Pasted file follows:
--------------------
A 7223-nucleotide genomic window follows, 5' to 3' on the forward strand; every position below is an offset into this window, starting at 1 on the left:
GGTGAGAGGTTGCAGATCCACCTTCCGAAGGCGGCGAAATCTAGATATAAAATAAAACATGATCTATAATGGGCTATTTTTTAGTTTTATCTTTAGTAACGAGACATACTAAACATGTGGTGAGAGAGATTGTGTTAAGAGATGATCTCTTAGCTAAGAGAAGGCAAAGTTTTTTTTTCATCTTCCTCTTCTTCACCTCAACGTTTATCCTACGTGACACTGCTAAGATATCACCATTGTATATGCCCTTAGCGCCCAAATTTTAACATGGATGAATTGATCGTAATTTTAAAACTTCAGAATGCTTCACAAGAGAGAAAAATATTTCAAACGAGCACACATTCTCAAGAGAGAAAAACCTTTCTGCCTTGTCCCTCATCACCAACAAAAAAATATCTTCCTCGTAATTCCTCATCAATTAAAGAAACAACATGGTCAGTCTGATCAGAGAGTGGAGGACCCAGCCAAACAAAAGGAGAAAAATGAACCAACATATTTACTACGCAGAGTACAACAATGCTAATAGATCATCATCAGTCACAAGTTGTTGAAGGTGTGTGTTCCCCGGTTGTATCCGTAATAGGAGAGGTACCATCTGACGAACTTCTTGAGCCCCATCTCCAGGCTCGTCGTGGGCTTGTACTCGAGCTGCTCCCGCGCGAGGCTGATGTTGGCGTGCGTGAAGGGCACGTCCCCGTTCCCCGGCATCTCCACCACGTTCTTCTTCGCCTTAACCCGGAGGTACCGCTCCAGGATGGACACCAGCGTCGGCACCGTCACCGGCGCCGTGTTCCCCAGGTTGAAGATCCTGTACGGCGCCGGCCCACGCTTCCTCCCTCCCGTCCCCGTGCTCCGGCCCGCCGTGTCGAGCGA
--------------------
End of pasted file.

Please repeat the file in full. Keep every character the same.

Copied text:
A 7223-nucleotide genomic window follows, 5' to 3' on the forward strand; every position below is an offset into this window, starting at 1 on the left:
GGTGAGAGGTTGCAGATCCACCTTCCGAAGGCGGCGAAATCTAGATATAAAATAAAACATGATCTATAATGGGCTATTTTTTAGTTTTATCTTTAGTAACGAGACATACTAAACATGTGGTGAGAGAGATTGTGTTAAGAGATGATCTCTTAGCTAAGAGAAGGCAAAGTTTTTTTTTCATCTTCCTCTTCTTCACCTCAACGTTTATCCTACGTGACACTGCTAAGATATCACCATTGTATATGCCCTTAGCGCCCAAATTTTAACATGGATGAATTGATCGTAATTTTAAAACTTCAGAATGCTTCACAAGAGAGAAAAATATTTCAAACGAGCACACATTCTCAAGAGAGAAAAACCTTTCTGCCTTGTCCCTCATCACCAACAAAAAAATATCTTCCTCGTAATTCCTCATCAATTAAAGAAACAACATGGTCAGTCTGATCAGAGAGTGGAGGACCCAGCCAAACAAAAGGAGAAAAATGAACCAACATATTTACTACGCAGAGTACAACAATGCTAATAGATCATCATCAGTCACAAGTTGTTGAAGGTGTGTGTTCCCCGGTTGTATCCGTAATAGGAGAGGTACCATCTGACGAACTTCTTGAGCCCCATCTCCAGGCTCGTCGTGGGCTTGTACTCGAGCTGCTCCCGCGCGAGGCTGATGTTGGCGTGCGTGAAGGGCACGTCCCCGTTCCCCGGCATCTCCACCACGTTCTTCTTCGCCTTAACCCGGAGGTACCGCTCCAGGATGGACACCAGCGTCGGCACCGTCACCGGCGCCGTGTTCCCCAGGTTGAAGATCCTGTACGGCGCCGGCCCACGCTTCCTCCCTCCCGTCCCCGTGCTCCGGCCCGCCGTGTCGAGCGA